Doria remembers an assistant who was chronically late, and the rest of the staff had started to take notice. "It turns out that she was a single parent, and she had to get her daughter onto the school bus before she could leave the house," Doria says. "We work 8:30 to 5:30 every day, and the doctors usually run overtime—until 6 or 6:30.

"We switched this woman's hours to 9 to 6. That way, we took some pressure off her, and we didn't have to pay overtime to get the 5:30 to 6 slot covered."

Judy Capko recommends installing a time clock if your office has at least 10 employees and lateness is a common problem.

An employee problem, or management's fault?

"If several employees are having difficulties, then you're probably dealing with a management issue rather than a personnel problem," says Doria. "Perhaps you made a system or policy change and didn't bring your staff up to speed, or maybe your training process needs improvement."

Also consider whether you're asking too much of the people who work for you. Capko was called in after a practice went through seven receptionists in nine months. "The practice had become very large, and no receptionist could simultaneously manage the front desk, answer the telephones, and pull charts," she says. "We persuaded the doctor to hire a part-time person to handle records retrieval."

You need to be consistent, fair, and supportive of new people, Doria adds. And you have to document incidents. Ken Bowden seconds that motion. "Anyone you're having problems with is potentially going to get fired," he says. "So record all incidents of poor work, discussions, and warnings. If the employee is terminated and tries to sue, you want to have a file that discourages any lawyer from taking the case."*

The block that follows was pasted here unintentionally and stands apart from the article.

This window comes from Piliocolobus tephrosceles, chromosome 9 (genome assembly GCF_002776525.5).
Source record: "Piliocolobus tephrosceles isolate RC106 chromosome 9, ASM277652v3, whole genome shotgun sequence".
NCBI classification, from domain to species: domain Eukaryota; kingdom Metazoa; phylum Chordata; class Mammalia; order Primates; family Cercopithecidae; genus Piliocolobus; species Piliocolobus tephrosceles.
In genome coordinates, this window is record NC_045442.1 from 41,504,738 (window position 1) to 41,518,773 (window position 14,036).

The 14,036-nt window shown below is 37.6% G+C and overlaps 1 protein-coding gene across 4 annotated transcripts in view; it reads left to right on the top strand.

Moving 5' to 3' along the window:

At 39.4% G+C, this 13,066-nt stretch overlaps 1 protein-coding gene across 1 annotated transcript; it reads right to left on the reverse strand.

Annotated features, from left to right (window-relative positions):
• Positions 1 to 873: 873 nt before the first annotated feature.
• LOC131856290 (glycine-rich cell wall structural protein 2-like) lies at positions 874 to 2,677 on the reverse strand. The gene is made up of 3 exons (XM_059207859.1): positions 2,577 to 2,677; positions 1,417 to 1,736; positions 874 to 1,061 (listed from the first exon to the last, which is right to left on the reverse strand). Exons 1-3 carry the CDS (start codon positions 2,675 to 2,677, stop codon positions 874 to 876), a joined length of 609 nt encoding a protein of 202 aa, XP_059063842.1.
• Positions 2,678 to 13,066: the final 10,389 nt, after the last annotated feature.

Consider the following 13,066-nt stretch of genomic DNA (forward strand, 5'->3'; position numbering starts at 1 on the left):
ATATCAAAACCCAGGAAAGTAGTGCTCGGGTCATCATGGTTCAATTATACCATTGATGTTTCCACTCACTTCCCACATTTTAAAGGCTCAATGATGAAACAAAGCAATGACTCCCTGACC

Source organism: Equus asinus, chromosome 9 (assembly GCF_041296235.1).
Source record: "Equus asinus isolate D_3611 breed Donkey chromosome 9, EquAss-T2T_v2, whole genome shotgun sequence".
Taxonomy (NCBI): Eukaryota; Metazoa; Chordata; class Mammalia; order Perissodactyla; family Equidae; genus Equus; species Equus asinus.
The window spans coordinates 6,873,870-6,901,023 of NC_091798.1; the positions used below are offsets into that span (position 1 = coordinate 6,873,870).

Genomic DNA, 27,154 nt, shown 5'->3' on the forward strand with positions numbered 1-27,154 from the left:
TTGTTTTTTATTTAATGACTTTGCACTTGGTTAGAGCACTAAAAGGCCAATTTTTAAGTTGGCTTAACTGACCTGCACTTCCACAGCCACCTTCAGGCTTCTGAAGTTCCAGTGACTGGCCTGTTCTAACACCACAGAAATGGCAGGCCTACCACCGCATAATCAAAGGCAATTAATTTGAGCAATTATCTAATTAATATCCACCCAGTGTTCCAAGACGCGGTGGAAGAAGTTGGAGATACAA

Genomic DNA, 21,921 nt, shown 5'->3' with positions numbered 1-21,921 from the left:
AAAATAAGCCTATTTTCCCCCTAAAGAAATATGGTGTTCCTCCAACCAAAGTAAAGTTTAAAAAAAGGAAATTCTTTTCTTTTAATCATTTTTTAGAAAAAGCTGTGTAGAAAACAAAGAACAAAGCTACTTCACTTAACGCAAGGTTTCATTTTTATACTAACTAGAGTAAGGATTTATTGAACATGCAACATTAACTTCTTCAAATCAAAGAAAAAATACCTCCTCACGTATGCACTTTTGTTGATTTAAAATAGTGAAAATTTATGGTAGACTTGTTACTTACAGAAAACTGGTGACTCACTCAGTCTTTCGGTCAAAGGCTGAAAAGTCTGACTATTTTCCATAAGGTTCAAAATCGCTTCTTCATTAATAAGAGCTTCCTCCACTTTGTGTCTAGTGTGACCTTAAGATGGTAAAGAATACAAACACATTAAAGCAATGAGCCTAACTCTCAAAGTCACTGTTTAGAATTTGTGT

Keeping communications lines open is essential to being a good manager. Sam Platia, administrator of the five-clinician Northwestern Medical Center in New Tripoli, says he periodically meets with employees and asks for their ideas on how their jobs can be modified. "They know their jobs better than anyone," he says. Feedback from them and making them feel part of a team increases the likelihood of a successful staff and smooth-running practice."

*For more on this topic, see "When it's time to give an employee the boot," July 26, 2002.


Getting off on the right foot

You're much less likely to have to deal with "problem employees" down the road if you provide good training and orientation for newcomers. "When people come on board, set up a realistic training regimen," says Alec Ziss, practice administrator at Weston Pediatric Physicians in Weston, MA. "Save the most difficult things for later, when they understand the flow of the office and what their main responsibilities are."

At the get-go, give every new employee a job description and an employee handbook (see "If you have employees, you need an employee handbook"). Training periods, naturally, depend on the nature of the job and the needs of the office; if you're without a billing clerk, for example, you might need to hire someone who can hit the ground running. But ideally the new person should have a certain amount of time to get up to speed.